A new survey reveals the gap between what physicians believe is important to make them feel engaged at work and what they actually experience at their practices and organizations.
For most workers being engaged is a key driver of satisfaction at work. A new survey reveals the gap between what physicians believe is important to make them feel engaged and what they actually experience at work.
Physicians who participated in the Physician Wellness Services and Cejka Search survey were asked to rank how much they agreed or disagreed with specific statements regarding elements of engagement. (A one represented strongly disagree with 10 being strongly agree.) While the respondents scored “respect for my competency and skills” as a 9.2 for how important it was for them to feel engaged, they scored the same element a 7.3 for how true it was of their current practice.
“Physician engagement has become increasingly urgent for health care organizations, yet it is a term that is too broad to be meaningful,” Mitchell Best, Physician Wellness Services’ chief executive officer, said in a statement. “The survey results substantiate areas where health care organizations can and must take action to address physician engagement issues in order increase job satisfaction, improve retention and recruitment, and compete with leading health care organizations.”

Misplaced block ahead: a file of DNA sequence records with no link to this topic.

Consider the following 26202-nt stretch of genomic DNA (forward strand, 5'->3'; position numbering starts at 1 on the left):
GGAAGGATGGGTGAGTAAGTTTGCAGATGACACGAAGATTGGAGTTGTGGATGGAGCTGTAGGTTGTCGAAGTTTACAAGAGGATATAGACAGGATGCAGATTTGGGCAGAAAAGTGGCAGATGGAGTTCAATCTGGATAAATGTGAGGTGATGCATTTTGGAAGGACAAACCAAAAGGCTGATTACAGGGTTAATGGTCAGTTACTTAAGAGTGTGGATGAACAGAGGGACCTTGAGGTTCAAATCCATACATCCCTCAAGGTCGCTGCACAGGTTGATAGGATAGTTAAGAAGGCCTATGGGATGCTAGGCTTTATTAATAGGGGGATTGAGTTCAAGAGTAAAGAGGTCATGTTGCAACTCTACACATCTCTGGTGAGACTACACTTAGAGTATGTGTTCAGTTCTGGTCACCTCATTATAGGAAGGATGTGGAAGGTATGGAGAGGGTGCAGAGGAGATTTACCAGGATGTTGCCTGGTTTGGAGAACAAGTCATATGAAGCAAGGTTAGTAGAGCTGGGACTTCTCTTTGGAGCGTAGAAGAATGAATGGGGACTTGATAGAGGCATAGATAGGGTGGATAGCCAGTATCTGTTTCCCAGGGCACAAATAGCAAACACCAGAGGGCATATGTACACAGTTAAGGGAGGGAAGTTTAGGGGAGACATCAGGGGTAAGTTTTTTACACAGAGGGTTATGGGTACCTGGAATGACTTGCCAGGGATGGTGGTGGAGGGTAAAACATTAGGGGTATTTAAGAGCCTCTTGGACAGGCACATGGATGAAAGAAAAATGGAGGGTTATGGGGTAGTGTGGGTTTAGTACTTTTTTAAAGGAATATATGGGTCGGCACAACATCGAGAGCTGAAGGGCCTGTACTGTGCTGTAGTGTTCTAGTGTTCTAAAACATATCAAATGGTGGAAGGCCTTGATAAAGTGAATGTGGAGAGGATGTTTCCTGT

The element for engagement with the largest gap between what was important to them to feel engaged and what was actually true at their current practice was for “feeling that my opinions and ideas are valued,” followed by “a voice in how my time is structured and used,” “fair compensation for my work” and “good work/life balance.”
According to the physician respondents, 40% said a good work/life balance is the most important element of engagement, followed by fair compensation (39.7%) and “a broader sense of meaning in my work over and above my day-to-day duties” (29.9%).
“When physicians do not feel engaged, they may leave their jobs or reject employment opportunities with organizations that don’t meet their expectations for engagement,” Lori Schutte, MBA, Cejka Search’s president said in a statement. “The resulting turnover and prolonged vacancies are key cost drivers that can run as high as $100,000 per month when all costs and lost revenue are considered.”
Nearly two-thirds of respondents scored how engaged they felt in the work they did in the high range, while less than half scored similarly how engaged they were with their organizations. A quarter said feeling engaged was very important to their job satisfaction and 22.4% said that feelings of disengagement had prompted them to leave a practice or job.
The survey also asked administrators the same questions about how they believed their physician employees would respond. While they mostly answered similarly, administrators scored one element — a voice in how physicians’ time is structured and used — lower than physicians, who had ranked it among the top five elements.
In November 2012, a similar survey by Physician Wellness Services and Cejka Search revealed similar results: while hospital administrators understood what cultural attributes were important to physicians’ job satisfaction, the administrators thought their organizations were doing a better job than physicians said they were at delivering.
“Administrators need to understand that engagement is won, not demanded,” Robert M. Stark, MD, a consulting physician for Physician Wellness Services, said in a statement. “And, physician leaders need to join with administrators to create an attractive practice environment for physicians.”